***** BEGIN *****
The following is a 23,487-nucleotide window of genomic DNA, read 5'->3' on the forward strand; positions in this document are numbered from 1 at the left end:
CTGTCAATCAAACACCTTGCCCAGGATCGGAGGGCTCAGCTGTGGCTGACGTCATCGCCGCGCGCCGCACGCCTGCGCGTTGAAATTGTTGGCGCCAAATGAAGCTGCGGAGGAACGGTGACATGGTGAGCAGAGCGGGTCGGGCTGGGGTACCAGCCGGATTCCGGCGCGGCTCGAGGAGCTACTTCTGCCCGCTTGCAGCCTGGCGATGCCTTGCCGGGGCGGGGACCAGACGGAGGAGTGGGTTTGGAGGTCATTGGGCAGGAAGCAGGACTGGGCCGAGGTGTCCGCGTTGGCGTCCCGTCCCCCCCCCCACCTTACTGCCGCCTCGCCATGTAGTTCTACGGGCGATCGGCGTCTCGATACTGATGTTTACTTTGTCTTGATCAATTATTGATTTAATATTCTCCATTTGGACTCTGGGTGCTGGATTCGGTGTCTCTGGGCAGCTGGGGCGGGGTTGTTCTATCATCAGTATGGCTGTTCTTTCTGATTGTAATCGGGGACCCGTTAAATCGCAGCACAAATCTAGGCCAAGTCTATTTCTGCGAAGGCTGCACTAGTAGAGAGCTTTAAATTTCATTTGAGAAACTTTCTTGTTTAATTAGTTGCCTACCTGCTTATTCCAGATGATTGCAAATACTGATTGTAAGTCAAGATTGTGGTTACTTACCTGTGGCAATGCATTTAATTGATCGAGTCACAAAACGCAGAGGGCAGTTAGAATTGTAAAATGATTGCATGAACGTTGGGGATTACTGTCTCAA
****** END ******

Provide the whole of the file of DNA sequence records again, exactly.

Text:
The following is a 23,487-nucleotide window of genomic DNA, read 5'->3' on the forward strand; positions in this document are numbered from 1 at the left end:
CTGTCAATCAAACACCTTGCCCAGGATCGGAGGGCTCAGCTGTGGCTGACGTCATCGCCGCGCGCCGCACGCCTGCGCGTTGAAATTGTTGGCGCCAAATGAAGCTGCGGAGGAACGGTGACATGGTGAGCAGAGCGGGTCGGGCTGGGGTACCAGCCGGATTCCGGCGCGGCTCGAGGAGCTACTTCTGCCCGCTTGCAGCCTGGCGATGCCTTGCCGGGGCGGGGACCAGACGGAGGAGTGGGTTTGGAGGTCATTGGGCAGGAAGCAGGACTGGGCCGAGGTGTCCGCGTTGGCGTCCCGTCCCCCCCCCCACCTTACTGCCGCCTCGCCATGTAGTTCTACGGGCGATCGGCGTCTCGATACTGATGTTTACTTTGTCTTGATCAATTATTGATTTAATATTCTCCATTTGGACTCTGGGTGCTGGATTCGGTGTCTCTGGGCAGCTGGGGCGGGGTTGTTCTATCATCAGTATGGCTGTTCTTTCTGATTGTAATCGGGGACCCGTTAAATCGCAGCACAAATCTAGGCCAAGTCTATTTCTGCGAAGGCTGCACTAGTAGAGAGCTTTAAATTTCATTTGAGAAACTTTCTTGTTTAATTAGTTGCCTACCTGCTTATTCCAGATGATTGCAAATACTGATTGTAAGTCAAGATTGTGGTTACTTACCTGTGGCAATGCATTTAATTGATCGAGTCACAAAACGCAGAGGGCAGTTAGAATTGTAAAATGATTGCATGAACGTTGGGGATTACTGTCTCAA